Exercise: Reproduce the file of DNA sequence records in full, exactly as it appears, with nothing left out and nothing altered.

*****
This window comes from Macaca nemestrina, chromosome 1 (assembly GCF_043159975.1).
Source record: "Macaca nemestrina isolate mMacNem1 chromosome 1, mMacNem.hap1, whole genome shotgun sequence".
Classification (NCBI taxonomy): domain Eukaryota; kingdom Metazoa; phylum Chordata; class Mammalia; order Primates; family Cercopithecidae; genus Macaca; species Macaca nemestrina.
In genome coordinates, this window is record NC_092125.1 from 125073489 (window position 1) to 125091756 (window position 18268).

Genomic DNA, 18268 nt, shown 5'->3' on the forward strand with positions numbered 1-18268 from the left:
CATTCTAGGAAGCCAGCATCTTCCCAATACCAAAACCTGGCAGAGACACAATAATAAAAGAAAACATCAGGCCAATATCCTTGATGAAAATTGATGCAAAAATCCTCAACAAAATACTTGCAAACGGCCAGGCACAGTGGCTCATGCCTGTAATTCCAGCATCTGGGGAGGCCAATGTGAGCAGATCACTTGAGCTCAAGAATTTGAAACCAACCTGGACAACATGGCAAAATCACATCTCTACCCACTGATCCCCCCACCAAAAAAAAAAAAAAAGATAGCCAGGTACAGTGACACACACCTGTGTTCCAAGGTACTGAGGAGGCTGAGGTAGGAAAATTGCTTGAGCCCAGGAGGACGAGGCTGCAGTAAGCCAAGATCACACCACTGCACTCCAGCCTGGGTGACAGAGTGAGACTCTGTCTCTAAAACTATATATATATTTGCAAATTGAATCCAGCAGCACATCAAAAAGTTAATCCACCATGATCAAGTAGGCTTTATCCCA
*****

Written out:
This window comes from Macaca nemestrina, chromosome 1 (assembly GCF_043159975.1).
Source record: "Macaca nemestrina isolate mMacNem1 chromosome 1, mMacNem.hap1, whole genome shotgun sequence".
Classification (NCBI taxonomy): domain Eukaryota; kingdom Metazoa; phylum Chordata; class Mammalia; order Primates; family Cercopithecidae; genus Macaca; species Macaca nemestrina.
In genome coordinates, this window is record NC_092125.1 from 125073489 (window position 1) to 125091756 (window position 18268).

Genomic DNA, 18268 nt, shown 5'->3' on the forward strand with positions numbered 1-18268 from the left:
CATTCTAGGAAGCCAGCATCTTCCCAATACCAAAACCTGGCAGAGACACAATAATAAAAGAAAACATCAGGCCAATATCCTTGATGAAAATTGATGCAAAAATCCTCAACAAAATACTTGCAAACGGCCAGGCACAGTGGCTCATGCCTGTAATTCCAGCATCTGGGGAGGCCAATGTGAGCAGATCACTTGAGCTCAAGAATTTGAAACCAACCTGGACAACATGGCAAAATCACATCTCTACCCACTGATCCCCCCACCAAAAAAAAAAAAAAAGATAGCCAGGTACAGTGACACACACCTGTGTTCCAAGGTACTGAGGAGGCTGAGGTAGGAAAATTGCTTGAGCCCAGGAGGACGAGGCTGCAGTAAGCCAAGATCACACCACTGCACTCCAGCCTGGGTGACAGAGTGAGACTCTGTCTCTAAAACTATATATATATTTGCAAATTGAATCCAGCAGCACATCAAAAAGTTAATCCACCATGATCAAGTAGGCTTTATCCCA